Local Republicans, while raising concerns about the final compromise, said the overall plan was far better than going over the cliff, which would have brought $500 billion in tax hikes and budget cuts, including tax increases on all levels of income, as well as an end to emergency unemployment benefits and cuts in payments to doctors, among other provisions.
Rep. Mike Fitzpatrick, a Bucks County Republican who supported the deal to avert the cliff, pointed out that the plan would undo the vast majority of scheduled tax hikes, leaving rates flat for most taxpayers, and make those rates permanent, as Republicans have long sought.
Some Republicans wanted to amend the bill and seek more spending cuts, but with opposition from the Senate, that would have risked pulling apart a deal that had appeared sealed on New Year's Eve and would bring on widespread tax increases.
"I believe that any other approach would jeopardize those rates," Fitzpatrick said in an interview before the final vote.
"If you really believe in maintaining the lowest possible tax rates for the greatest number of people, you need to support a vote now."
While some hard-right fiscal conservatives in the House wanted to force spending cuts into the bill, the risk of the cliff and its widespread tax hikes was too dire to risk further political combat, said Rep. Pat Meehan (R., Pa.). The push for new cuts fell short.
"In light of what is before us, I also want to see a resolution prior to the end of the fiscal cliff and I'm concerned about the implications if it drags on," Meehan said hours before the final vote.
While supporting the plan would help avoid income tax hikes on most, it also meant backing tax increases on some, which goes against a Republican core belief.
Nevertheless, Rep. Chris Smith (R., N.J.) backed the plan, noting that it makes many of the Bush-era tax cuts permanent, as Republicans have long desired, even if taxes rise on some.
House Republicans debated the proposal in two New Year's Day meetings, hours after the deal was approved, 89-8, in the Senate, with backing from most Democrats and Republicans.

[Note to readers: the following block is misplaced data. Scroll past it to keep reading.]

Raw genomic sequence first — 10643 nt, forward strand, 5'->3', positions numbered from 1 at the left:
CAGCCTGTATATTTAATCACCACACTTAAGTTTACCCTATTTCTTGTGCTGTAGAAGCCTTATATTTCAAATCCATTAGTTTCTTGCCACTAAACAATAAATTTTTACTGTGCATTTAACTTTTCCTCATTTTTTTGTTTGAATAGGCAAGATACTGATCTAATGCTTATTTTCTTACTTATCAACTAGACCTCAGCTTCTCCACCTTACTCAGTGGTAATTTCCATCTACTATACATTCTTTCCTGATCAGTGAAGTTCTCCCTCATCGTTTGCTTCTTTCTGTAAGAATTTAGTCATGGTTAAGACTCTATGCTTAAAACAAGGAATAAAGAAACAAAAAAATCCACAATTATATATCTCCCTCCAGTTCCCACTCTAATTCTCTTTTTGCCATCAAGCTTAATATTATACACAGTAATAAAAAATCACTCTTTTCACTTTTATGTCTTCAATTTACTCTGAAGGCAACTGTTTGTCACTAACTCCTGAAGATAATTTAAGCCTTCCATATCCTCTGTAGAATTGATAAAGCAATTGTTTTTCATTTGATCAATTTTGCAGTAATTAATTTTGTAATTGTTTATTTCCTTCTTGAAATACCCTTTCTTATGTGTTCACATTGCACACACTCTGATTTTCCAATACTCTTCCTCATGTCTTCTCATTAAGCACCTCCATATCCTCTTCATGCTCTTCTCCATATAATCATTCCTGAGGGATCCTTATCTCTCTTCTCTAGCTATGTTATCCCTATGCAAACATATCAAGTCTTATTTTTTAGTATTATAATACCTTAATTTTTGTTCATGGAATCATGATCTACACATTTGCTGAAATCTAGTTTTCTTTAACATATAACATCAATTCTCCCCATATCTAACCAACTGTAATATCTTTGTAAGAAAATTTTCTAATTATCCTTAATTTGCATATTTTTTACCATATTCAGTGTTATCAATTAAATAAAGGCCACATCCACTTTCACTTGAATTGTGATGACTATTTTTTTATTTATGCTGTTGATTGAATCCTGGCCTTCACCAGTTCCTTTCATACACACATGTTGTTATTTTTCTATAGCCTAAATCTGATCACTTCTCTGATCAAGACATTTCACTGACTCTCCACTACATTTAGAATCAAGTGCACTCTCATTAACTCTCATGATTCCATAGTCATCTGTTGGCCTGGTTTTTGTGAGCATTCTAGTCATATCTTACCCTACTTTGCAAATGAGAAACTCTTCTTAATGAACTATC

Among those who supported the plan in the Senate was Pennsylvania's Pat Toomey, a Republican who is one of Washington's leading voices for lower taxes and smaller government. With some tax hikes included in the bill, his vote was somewhat surprising, but he argued that the deal dodged income-tax increases for most people, which he said would aid job creation and economic growth.
"I voted to protect 99 percent of taxpayers from a large tax increase," Toomey said in a news release issued about 2 a.m. Tuesday, after the Senate vote.
The Senate bill limited income-tax increases to couples making at least $450,000 and single earners making $400,000 - 0.7 percent of filers, according to the Tax Policy Center. However, payroll taxes would rise on anyone who gets a paycheck.
"My preference would have been to avoid higher taxes for all Americans," he said, "but I believe this legislation is the best we could do for taxpayers and job seekers in Pennsylvania."
Toomey once led the antitax Club for Growth, which on Tuesday urged House lawmakers to oppose the compromise. His vote carries weight with Republican congressmen from Pennsylvania.
Democratic Sens. Bob Casey of Pennsylvania and Robert Menendez of New Jersey also backed the Senate plan, helping send it on to the House as lawmakers tried to avoid anyone feeling fiscal-cliff pain. Though the provisions technically took effect Tuesday, quick action could block any meaningful effects.
Under doctors' orders, Sen. Frank Lautenberg (D., N.J.) has been home with the flu, according to his staff, and was one of three senators who did not vote on the plan.
House Democrats widely supported the compromise, which was backed by President Obama and fulfilled his pledge to increase taxes on the wealthy. Every Democrat from the Philadelphia area voted for the plan.
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